Anti-feminist arguments


#1

One of the interesting phenomena that I’ve noticed is that feminists are often a lot more confident when they talk amongst each other on their home ground, or facing (real or imagined) outright misogynists. There tends to be very little discussion with critics, particularly egalitarians. One of the annoying things is that despite there being quite a lot of feminists on Quora, you can have two different threads like this:

Feminists of Quora, what questions would you like non-feminists/anti-feminists to answer?

All but one basically just say “Why do you hate women, want to restore the patriarchy and love rape?” which are answered by people saying that this isn’t actually what they believe at all, they’re just tired of the intellectual dishonesty, name calling and lack of self-awareness from too many feminists. Where feminists ask anti-feminists to explain feminist concepts, several people give answers showing that they do in fact know them. There was one thread that emerged in response to one of the non/anti-feminists, but much of that involved claims of misogyny. Criticising feminist theory is not misogyny. Questioning feminist statistics is not misogyny. Saying ‘what the fuck’ is not misogyny. Being exasperated at repeated and unsubstantiated accusations of misogyny is not misogyny.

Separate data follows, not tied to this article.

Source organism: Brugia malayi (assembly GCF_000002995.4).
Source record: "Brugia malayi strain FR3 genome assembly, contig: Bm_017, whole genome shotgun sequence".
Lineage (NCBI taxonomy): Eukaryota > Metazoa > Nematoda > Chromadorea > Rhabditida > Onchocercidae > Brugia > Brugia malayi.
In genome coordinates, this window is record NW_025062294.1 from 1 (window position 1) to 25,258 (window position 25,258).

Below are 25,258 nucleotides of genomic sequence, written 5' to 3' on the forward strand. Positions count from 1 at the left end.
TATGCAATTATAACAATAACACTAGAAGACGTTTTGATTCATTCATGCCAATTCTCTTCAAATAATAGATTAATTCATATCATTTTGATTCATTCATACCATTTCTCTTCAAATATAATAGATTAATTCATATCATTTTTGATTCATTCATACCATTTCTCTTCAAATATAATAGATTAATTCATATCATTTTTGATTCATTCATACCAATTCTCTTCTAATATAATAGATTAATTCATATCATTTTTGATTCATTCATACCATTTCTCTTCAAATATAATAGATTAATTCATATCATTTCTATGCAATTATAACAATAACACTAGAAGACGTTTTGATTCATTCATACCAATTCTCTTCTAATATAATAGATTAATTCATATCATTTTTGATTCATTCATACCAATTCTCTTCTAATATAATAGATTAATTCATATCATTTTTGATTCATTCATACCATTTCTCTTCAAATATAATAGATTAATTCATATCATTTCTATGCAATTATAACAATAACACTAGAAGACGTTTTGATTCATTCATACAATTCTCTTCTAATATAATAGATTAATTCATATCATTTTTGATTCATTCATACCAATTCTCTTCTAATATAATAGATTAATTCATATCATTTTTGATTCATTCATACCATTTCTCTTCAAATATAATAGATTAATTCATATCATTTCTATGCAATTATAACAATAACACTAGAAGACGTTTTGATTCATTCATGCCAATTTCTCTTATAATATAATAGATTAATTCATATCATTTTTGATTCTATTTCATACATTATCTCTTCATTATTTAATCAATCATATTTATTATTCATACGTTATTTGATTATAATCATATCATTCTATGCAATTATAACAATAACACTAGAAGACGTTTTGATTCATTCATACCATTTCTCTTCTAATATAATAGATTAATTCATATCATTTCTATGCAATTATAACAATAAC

Non-feminists of Quora, what questions would you like feminists to answer?

Several questions on the feminist movement and particular claims or policies, and crickets in response. One woman who said that she guesses she’s a feminist responded to one of the 17 sets of questions, to say that they were good questions and she couldn’t answer them. There just hardly seems to be any willingness to engage with critics with a good faith argument at all; a lot of the time I just see feminists looking for the most egregious examples of misogyny, followed by attempts to label everyone who doesn’t call themselves a feminist as fully on board with this. It’s actually quite religious in that way, particularly in the way that the name feminism is so important. If you don’t consider yourself a feminist, it doesn’t seem to matter what you actually believe or do. If you do, there’s a huge spectrum of all sorts of beliefs from egalitarianism to overt man hating (“Feminists don’t hate men, they’re about equality!” [lists several anti-men and anti-equality statements from prominent feminists] “Not all feminists!”). If you’re anti-feminist, you must really hate women – even if it’s just how people in the movement often act rather than its espoused claims that you dislike.